All Finno-Ugric languages share structural features and basic vocabulary which find their origins in the hypothetical proto-Finno-Ugric language. Around 200 basic words in this language have been suggested, including word stems for concepts related to humans such as names for relatives and body parts. This common vocabulary includes, according to Lyle Campbell, at least 55 words related to fishing, 33 related to hunting and eating animals, 12 related to reindeer, 17 related to plant foods, 31 related to technology, 26 related to building, 11 related to clothing, 18 related to climate, 4 related to society, 11 related to religion, and 3 related to commerce.
Most Finno-Ugric languages typologically belong to the agglutinative languages, which share common features like inflection by adding suffixes (instead of prepositions as in English) and syntactic coordination of suffixes. Furthermore, Finno-Ugric languages lack grammatical gender and thus use one pronoun for both he and she; for example, hän in Finnish, tämä in Votic, tema in Estonian, ő in Hungarian.
In many Finno-Ugric languages possessive adjectives and possessive pronouns, such as my and your, are rarely used. Speakers suggest possession via declension. In those that have developed further towards fusional languages, the genitive of the personal pronoun is used to express possession. Examples: Estonian mu koer 'my dog' , colloquial Finnish mun koira, Northern Sami mu beana 'my dog' (literally 'dog of me') or beatnagan 'my dog' (literally 'dog-my').
In others, a pronominal suffix is used, optionally together with the genitive case of a pronoun: thus book Finnish (minun) koirani, 'my dog' (literally 'I-gen. dog-my'), from koira "dog". Similarly, Hungarian, lacking possessive pronouns in their own right, uses possessive noun suffixes, optionally together with pronouns; cf. 'the dog' = a kutya vs. 'my dog' = az én kutyám (literally, 'the I dog-my') or simply a kutyám (literally, 'the dog-my'). Hungarian, however, does have independent possessive pronouns; for example, enyém 'mine', tiéd 'yours', etc. These are also declined; for example, nom. enyém, acc. enyémet, dat. enyémnek, etc.
The Finno-Ugric subfamily of the Uralic languages has the following members:
The relation of the Finno-Permic and the Ugric groups is remote by some standards. With a time depth of only 3 or 4 thousand years, it is far younger than many major families such as Indo-European or Semitic, and about the same age as, for instance, the Eastern subfamily of Nilotic. But the grouping is still far from transparent — the absence of early records constitutes an obstacle to exact reconstruction not found in, for example, Indo-European or Semitic. While much has been speculatively deduced about the Finno-Ugric Urheimat, little is certain, and, of course, the relatedness of the languages does not necessarily imply any racial or cultural unity of the peoples speaking them.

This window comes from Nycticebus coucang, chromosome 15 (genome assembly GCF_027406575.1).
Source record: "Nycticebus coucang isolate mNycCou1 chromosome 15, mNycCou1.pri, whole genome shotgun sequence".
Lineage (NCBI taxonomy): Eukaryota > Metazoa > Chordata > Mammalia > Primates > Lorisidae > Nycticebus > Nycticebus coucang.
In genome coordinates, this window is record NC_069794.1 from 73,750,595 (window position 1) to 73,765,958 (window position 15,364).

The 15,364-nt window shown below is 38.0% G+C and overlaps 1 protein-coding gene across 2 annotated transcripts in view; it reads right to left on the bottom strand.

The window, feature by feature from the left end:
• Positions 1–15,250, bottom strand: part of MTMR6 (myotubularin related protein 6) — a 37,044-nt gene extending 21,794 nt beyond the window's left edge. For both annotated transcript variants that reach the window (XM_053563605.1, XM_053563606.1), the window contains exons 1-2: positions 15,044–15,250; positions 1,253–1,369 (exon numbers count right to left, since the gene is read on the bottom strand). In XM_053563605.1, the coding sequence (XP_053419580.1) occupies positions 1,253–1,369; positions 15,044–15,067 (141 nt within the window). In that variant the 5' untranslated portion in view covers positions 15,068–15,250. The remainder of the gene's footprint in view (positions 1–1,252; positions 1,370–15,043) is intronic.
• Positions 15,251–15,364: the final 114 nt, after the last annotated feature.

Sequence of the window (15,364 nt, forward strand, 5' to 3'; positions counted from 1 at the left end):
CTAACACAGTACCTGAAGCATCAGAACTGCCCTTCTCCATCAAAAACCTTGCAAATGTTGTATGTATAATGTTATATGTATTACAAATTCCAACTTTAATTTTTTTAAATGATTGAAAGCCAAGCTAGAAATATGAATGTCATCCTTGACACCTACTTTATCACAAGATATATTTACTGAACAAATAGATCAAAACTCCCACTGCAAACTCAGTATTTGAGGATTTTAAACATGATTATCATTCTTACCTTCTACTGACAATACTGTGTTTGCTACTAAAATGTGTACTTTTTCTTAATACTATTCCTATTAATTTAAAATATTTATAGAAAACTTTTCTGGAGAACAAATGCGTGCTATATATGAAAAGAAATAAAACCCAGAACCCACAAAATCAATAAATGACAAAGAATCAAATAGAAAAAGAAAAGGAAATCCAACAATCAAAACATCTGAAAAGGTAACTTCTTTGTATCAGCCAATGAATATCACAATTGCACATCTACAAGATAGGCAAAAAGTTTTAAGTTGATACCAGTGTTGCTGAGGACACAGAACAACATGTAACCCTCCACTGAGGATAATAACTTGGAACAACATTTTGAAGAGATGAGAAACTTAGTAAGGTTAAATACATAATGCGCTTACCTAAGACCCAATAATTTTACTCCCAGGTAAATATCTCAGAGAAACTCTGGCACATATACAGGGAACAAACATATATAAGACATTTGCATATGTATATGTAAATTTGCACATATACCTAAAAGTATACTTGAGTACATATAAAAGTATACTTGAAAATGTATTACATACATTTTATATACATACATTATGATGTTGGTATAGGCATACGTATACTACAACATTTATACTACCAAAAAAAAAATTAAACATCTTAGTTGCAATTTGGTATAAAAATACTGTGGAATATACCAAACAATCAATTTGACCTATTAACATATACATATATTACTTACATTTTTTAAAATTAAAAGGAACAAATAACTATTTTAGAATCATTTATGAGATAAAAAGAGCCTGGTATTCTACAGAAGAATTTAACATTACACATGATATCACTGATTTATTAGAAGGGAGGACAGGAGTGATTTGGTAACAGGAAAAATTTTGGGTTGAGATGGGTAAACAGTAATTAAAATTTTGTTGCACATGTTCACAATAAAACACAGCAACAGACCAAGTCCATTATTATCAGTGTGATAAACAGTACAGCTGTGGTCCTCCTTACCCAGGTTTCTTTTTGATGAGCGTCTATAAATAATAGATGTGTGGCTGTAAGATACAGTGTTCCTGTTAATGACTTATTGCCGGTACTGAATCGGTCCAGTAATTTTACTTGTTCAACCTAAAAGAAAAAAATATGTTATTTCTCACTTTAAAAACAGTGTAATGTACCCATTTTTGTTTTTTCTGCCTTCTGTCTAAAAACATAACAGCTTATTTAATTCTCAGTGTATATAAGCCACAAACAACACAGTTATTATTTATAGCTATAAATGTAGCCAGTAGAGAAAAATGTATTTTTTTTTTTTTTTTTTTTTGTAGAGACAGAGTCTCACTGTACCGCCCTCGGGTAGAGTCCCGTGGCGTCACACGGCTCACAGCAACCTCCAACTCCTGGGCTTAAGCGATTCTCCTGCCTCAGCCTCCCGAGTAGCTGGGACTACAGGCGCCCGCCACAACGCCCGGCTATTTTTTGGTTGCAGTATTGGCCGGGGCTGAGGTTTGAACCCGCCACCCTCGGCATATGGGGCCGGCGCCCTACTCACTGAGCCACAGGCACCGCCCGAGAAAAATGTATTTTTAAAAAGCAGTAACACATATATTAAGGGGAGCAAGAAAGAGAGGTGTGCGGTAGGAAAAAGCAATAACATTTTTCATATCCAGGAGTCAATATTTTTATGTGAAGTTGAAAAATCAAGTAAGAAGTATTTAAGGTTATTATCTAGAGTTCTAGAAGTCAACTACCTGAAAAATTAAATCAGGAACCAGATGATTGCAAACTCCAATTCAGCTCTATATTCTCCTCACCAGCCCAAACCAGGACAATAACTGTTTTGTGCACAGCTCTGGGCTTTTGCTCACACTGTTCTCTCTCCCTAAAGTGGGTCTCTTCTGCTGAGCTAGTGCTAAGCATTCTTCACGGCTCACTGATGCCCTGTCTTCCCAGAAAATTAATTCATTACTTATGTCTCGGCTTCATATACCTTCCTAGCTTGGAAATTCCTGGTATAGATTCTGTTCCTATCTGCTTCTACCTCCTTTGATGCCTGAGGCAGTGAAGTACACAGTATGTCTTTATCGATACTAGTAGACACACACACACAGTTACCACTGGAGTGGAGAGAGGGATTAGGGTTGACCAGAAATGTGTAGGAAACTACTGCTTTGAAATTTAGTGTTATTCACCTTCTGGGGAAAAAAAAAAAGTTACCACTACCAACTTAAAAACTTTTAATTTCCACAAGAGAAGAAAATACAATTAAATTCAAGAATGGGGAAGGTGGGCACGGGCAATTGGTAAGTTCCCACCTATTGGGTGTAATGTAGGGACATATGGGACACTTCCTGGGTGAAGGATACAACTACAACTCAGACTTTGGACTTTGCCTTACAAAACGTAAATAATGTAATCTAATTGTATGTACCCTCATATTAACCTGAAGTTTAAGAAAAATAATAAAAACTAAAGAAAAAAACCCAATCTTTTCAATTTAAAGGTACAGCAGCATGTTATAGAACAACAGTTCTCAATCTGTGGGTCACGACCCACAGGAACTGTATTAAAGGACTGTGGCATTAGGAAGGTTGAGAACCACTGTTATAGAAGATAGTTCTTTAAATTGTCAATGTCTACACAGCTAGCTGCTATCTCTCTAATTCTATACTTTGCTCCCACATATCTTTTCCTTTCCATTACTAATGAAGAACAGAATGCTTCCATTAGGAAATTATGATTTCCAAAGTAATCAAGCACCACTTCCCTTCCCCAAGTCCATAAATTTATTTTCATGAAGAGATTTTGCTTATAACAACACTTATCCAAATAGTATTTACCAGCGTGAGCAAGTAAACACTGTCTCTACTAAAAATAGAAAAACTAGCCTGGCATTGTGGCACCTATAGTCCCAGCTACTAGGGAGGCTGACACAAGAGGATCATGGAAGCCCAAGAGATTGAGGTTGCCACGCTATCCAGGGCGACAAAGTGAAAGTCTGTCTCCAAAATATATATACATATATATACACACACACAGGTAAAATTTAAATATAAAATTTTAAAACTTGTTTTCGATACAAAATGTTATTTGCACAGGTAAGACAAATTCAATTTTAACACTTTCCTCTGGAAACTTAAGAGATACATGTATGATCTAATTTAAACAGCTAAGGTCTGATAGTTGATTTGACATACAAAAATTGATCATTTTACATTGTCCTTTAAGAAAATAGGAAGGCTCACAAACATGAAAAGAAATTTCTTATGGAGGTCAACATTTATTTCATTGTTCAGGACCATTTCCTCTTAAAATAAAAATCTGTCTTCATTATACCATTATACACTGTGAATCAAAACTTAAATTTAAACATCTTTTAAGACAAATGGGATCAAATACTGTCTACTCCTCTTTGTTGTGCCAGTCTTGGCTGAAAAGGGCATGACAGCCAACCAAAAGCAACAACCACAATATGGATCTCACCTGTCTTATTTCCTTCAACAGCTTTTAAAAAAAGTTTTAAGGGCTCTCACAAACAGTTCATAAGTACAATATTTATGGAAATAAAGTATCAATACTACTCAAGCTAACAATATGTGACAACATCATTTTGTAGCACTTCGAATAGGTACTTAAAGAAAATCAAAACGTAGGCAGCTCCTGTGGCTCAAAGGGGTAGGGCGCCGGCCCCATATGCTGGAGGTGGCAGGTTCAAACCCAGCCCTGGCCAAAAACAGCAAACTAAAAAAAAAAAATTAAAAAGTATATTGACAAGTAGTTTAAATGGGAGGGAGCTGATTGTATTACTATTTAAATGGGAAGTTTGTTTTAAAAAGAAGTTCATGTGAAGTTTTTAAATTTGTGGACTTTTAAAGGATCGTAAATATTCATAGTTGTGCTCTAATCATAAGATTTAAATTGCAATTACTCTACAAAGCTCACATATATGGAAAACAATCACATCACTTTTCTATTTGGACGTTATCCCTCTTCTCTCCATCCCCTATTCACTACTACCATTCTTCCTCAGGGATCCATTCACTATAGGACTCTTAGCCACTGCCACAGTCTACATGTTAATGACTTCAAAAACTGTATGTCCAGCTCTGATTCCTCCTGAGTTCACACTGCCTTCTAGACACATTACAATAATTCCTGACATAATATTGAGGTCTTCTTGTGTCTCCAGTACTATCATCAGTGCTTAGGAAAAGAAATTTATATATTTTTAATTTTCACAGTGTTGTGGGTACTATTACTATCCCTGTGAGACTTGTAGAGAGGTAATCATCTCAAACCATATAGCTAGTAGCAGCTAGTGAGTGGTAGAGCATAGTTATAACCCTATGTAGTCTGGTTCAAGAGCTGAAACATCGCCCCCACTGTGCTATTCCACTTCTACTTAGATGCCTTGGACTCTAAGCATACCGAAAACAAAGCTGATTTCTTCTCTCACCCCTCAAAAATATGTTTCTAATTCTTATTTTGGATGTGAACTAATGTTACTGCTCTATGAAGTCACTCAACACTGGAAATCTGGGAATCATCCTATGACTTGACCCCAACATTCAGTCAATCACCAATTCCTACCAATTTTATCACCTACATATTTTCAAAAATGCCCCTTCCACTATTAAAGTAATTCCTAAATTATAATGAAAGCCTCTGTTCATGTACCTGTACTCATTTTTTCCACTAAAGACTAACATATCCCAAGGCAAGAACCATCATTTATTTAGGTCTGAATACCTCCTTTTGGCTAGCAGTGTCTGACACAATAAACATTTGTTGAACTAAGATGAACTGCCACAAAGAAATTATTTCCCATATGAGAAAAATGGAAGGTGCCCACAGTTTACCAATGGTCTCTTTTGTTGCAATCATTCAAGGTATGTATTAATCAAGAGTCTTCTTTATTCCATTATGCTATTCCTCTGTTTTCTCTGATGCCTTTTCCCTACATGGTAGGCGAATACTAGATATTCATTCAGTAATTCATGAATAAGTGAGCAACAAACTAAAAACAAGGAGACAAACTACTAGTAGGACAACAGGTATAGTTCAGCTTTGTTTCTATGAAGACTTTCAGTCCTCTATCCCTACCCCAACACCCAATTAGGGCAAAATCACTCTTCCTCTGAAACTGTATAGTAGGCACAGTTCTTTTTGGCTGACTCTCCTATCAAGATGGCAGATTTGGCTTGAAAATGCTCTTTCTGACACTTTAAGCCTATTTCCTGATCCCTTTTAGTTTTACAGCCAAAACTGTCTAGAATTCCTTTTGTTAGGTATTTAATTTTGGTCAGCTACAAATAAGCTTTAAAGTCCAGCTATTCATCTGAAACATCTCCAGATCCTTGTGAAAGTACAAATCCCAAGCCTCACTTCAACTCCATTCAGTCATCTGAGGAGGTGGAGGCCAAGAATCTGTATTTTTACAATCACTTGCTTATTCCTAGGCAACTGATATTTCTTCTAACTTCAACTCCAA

Linguists criticizing the Finno-Ugric group (especially Angela Marcantonio, see References) believe that Ugric and Finno-Permic are more distantly related than proponents advertise, and possibly no closer than, for example, the Turkic and Ugric groups. These linguists propose a Ural-Altaic supergroup and deny the validity of the Uralic node within this grouping. Such proposals do not contest the ultimate relatedness of Finno-Ugric, but rather try to include more languages (on even more tenuous grounds) into the family. However, this approach has been rejected by nearly all specialists in Uralic linguistics (for critical reviews, see e.g. Aikio 2003; Bakró-Nagy 2003, 2005; De Smit 2003; Georg 2003; Kallio 2004; Laakso 2004; Saarikivi 2004).
This is a sample of cognates in basic vocabulary across Uralic, illustrating the sound laws (based on the Encyclopædia Britannica and Hakkinen 1979). In general two cognates do not have the same meaning; they merely have the same origin. Thus, the English word in each row should be regarded as an approximation of the original meaning, not a translation of the other words. According to Estonian philologist Mall Hellam, the only entire sentence that is mutually intelligible is, "The living fish swims in water" (although it is not in fact mutually intelligible).
|English||Finnish||Estonian||North Sami||Inari Sami||Mari||Komi||Khanty||Hungarian||Finno-Ugric reconstruction|
|heart||sydän, sydäm-||süda, südam-||-||-||šüm||śələm||səm||szív||*śüδä(-mɜ) (*śiδä(-mɜ))|
|lap||syli||süli||salla, sala||solla||šəl||syl||jöl||öl||*süle (*sile)|
|vein||suoni||soon||suotna, suona||suona||šön||sən||jan||ín 'sinew'||*se̮e̮ne|
|go||mennä, men-||minna, min-||mannat||moonnađ||mije-||mun-||mən-||menni, megy||*mene-|